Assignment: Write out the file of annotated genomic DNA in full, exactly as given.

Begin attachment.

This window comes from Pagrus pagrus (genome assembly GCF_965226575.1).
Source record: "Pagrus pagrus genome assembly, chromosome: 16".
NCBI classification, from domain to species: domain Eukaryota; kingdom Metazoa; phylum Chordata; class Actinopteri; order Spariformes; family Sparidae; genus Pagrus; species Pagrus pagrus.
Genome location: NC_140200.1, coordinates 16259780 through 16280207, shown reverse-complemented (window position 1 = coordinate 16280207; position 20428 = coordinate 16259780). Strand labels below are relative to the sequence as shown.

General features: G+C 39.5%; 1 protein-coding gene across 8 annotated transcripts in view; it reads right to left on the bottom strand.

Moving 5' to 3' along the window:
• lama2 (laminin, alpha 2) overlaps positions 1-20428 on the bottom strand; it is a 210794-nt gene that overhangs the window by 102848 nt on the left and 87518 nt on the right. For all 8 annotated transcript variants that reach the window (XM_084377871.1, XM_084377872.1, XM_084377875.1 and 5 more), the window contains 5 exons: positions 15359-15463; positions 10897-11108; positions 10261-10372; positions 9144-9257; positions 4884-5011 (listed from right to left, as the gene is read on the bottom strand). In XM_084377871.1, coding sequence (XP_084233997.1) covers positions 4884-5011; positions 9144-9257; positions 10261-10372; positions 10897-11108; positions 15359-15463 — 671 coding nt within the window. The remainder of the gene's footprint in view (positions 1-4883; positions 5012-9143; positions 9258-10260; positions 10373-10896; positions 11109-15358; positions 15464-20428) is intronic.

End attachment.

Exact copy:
This window comes from Pagrus pagrus (genome assembly GCF_965226575.1).
Source record: "Pagrus pagrus genome assembly, chromosome: 16".
NCBI classification, from domain to species: domain Eukaryota; kingdom Metazoa; phylum Chordata; class Actinopteri; order Spariformes; family Sparidae; genus Pagrus; species Pagrus pagrus.
Genome location: NC_140200.1, coordinates 16259780 through 16280207, shown reverse-complemented (window position 1 = coordinate 16280207; position 20428 = coordinate 16259780). Strand labels below are relative to the sequence as shown.

General features: G+C 39.5%; 1 protein-coding gene across 8 annotated transcripts in view; it reads right to left on the bottom strand.

Moving 5' to 3' along the window:
• lama2 (laminin, alpha 2) overlaps positions 1-20428 on the bottom strand; it is a 210794-nt gene that overhangs the window by 102848 nt on the left and 87518 nt on the right. For all 8 annotated transcript variants that reach the window (XM_084377871.1, XM_084377872.1, XM_084377875.1 and 5 more), the window contains 5 exons: positions 15359-15463; positions 10897-11108; positions 10261-10372; positions 9144-9257; positions 4884-5011 (listed from right to left, as the gene is read on the bottom strand). In XM_084377871.1, coding sequence (XP_084233997.1) covers positions 4884-5011; positions 9144-9257; positions 10261-10372; positions 10897-11108; positions 15359-15463 — 671 coding nt within the window. The remainder of the gene's footprint in view (positions 1-4883; positions 5012-9143; positions 9258-10260; positions 10373-10896; positions 11109-15358; positions 15464-20428) is intronic.